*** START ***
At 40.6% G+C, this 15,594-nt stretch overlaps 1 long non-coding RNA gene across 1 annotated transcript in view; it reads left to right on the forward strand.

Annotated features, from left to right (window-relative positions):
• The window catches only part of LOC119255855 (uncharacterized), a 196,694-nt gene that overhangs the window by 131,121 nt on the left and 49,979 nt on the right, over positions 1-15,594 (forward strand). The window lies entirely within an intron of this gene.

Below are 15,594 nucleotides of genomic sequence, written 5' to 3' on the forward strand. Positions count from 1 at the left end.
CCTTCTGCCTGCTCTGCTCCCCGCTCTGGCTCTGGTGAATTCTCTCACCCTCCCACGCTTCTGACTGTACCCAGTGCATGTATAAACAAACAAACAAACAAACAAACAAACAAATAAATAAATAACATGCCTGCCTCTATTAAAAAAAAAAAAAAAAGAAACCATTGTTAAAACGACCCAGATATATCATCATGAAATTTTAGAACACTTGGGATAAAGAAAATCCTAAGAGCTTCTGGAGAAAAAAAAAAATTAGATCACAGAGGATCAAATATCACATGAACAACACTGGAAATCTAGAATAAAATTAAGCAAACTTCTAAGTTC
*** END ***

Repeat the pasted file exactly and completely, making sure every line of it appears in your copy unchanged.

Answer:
At 40.6% G+C, this 15,594-nt stretch overlaps 1 long non-coding RNA gene across 1 annotated transcript in view; it reads left to right on the forward strand.

Annotated features, from left to right (window-relative positions):
• The window catches only part of LOC119255855 (uncharacterized), a 196,694-nt gene that overhangs the window by 131,121 nt on the left and 49,979 nt on the right, over positions 1-15,594 (forward strand). The window lies entirely within an intron of this gene.

Below are 15,594 nucleotides of genomic sequence, written 5' to 3' on the forward strand. Positions count from 1 at the left end.
CCTTCTGCCTGCTCTGCTCCCCGCTCTGGCTCTGGTGAATTCTCTCACCCTCCCACGCTTCTGACTGTACCCAGTGCATGTATAAACAAACAAACAAACAAACAAACAAACAAATAAATAAATAACATGCCTGCCTCTATTAAAAAAAAAAAAAAAAGAAACCATTGTTAAAACGACCCAGATATATCATCATGAAATTTTAGAACACTTGGGATAAAGAAAATCCTAAGAGCTTCTGGAGAAAAAAAAAAATTAGATCACAGAGGATCAAATATCACATGAACAACACTGGAAATCTAGAATAAAATTAAGCAAACTTCTAAGTTC